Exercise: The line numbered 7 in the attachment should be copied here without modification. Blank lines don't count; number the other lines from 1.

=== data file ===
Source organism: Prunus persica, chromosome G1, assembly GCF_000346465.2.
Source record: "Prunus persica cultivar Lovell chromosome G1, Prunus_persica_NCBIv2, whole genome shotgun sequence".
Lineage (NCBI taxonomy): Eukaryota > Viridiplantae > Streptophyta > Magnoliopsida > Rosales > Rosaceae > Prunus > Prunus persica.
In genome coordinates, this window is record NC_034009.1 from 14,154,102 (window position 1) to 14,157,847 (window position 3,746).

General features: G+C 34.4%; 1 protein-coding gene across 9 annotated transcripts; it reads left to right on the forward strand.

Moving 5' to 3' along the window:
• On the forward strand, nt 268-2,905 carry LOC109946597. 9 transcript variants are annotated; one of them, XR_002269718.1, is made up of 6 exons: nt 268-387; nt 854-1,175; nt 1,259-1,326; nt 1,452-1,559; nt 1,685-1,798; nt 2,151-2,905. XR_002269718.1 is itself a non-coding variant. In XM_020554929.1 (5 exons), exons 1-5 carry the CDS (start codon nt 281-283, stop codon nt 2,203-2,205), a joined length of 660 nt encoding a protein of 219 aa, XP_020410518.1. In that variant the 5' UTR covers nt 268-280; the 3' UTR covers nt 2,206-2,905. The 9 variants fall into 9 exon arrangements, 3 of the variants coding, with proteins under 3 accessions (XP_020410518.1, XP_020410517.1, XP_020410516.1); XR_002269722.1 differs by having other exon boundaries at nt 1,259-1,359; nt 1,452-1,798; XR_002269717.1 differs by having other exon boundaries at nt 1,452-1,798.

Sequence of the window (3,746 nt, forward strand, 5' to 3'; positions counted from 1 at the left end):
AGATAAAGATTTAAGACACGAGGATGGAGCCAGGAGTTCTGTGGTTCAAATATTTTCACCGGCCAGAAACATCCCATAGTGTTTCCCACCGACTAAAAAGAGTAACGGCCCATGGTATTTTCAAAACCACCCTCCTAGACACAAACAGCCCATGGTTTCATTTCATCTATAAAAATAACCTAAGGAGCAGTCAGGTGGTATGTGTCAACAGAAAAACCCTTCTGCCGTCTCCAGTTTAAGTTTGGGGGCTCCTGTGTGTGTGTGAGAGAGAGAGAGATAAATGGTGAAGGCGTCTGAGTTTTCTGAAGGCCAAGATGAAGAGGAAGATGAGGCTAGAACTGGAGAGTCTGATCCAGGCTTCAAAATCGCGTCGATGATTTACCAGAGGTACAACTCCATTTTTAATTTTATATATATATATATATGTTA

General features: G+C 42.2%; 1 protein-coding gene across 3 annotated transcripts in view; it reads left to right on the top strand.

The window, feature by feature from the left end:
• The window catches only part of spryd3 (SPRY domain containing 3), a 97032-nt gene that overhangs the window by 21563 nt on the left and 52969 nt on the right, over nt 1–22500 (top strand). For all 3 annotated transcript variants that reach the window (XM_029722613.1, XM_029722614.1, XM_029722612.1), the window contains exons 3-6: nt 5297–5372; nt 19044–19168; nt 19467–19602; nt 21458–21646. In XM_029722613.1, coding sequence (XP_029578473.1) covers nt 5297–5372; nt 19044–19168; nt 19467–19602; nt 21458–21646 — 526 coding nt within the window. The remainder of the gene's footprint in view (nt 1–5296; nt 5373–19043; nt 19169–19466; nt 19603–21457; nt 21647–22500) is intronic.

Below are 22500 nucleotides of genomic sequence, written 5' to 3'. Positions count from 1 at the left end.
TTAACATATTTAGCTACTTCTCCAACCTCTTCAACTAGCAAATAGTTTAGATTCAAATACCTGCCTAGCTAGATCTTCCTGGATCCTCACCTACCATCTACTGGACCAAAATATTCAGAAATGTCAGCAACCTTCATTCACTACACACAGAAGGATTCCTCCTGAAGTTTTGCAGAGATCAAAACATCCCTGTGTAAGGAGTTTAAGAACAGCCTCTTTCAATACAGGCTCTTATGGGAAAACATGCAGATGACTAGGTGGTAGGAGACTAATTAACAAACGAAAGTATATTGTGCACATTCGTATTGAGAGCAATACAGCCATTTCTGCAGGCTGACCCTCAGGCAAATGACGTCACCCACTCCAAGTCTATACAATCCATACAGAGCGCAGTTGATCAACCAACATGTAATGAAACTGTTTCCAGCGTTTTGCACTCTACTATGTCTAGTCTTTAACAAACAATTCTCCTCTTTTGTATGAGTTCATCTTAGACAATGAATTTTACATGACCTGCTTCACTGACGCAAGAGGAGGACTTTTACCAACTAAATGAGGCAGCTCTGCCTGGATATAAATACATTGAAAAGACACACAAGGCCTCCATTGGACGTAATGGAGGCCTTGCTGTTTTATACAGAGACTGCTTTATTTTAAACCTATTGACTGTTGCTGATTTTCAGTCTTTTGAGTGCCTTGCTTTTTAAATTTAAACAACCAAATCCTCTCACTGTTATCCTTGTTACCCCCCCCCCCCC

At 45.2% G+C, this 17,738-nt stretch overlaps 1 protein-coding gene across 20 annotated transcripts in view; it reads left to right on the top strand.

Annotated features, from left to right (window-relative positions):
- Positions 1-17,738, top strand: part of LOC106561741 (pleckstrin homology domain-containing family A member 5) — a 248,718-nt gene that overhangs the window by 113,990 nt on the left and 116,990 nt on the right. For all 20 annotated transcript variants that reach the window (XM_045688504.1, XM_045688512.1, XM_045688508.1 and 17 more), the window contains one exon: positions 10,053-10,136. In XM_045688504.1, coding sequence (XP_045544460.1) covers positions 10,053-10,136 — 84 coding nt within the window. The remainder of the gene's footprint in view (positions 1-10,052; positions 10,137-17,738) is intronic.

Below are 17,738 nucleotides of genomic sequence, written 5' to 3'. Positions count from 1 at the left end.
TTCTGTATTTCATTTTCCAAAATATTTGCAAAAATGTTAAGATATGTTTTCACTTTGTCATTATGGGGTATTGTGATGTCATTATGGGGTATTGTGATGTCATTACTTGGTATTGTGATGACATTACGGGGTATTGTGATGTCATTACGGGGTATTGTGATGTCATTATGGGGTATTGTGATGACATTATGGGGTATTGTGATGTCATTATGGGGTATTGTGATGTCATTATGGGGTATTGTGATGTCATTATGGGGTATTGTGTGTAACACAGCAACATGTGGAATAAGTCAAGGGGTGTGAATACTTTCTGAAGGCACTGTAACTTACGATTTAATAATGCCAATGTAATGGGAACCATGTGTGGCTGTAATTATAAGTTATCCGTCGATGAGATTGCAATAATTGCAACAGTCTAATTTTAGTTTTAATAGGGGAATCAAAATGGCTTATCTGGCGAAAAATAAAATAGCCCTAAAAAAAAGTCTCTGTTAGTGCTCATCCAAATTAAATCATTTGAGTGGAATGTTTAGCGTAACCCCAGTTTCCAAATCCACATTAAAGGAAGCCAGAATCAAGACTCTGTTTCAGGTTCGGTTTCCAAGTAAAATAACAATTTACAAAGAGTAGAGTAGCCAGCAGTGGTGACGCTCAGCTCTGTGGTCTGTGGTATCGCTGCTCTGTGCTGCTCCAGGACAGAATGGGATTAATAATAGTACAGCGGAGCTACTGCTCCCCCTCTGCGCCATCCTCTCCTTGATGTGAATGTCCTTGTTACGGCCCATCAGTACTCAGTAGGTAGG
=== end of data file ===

• On the forward strand, nt 268-2,905 carry LOC109946597. 9 transcript variants are annotated; one of them, XR_002269718.1, is made up of 6 exons: nt 268-387; nt 854-1,175; nt 1,259-1,326; nt 1,452-1,559; nt 1,685-1,798; nt 2,151-2,905. XR_002269718.1 is itself a non-coding variant. In XM_020554929.1 (5 exons), exons 1-5 carry the CDS (start codon nt 281-283, stop codon nt 2,203-2,205), a joined length of 660 nt encoding a protein of 219 aa, XP_020410518.1. In that variant the 5' UTR covers nt 268-280; the 3' UTR covers nt 2,206-2,905. The 9 variants fall into 9 exon arrangements, 3 of the variants coding, with proteins under 3 accessions (XP_020410518.1, XP_020410517.1, XP_020410516.1); XR_002269722.1 differs by having other exon boundaries at nt 1,259-1,359; nt 1,452-1,798; XR_002269717.1 differs by having other exon boundaries at nt 1,452-1,798.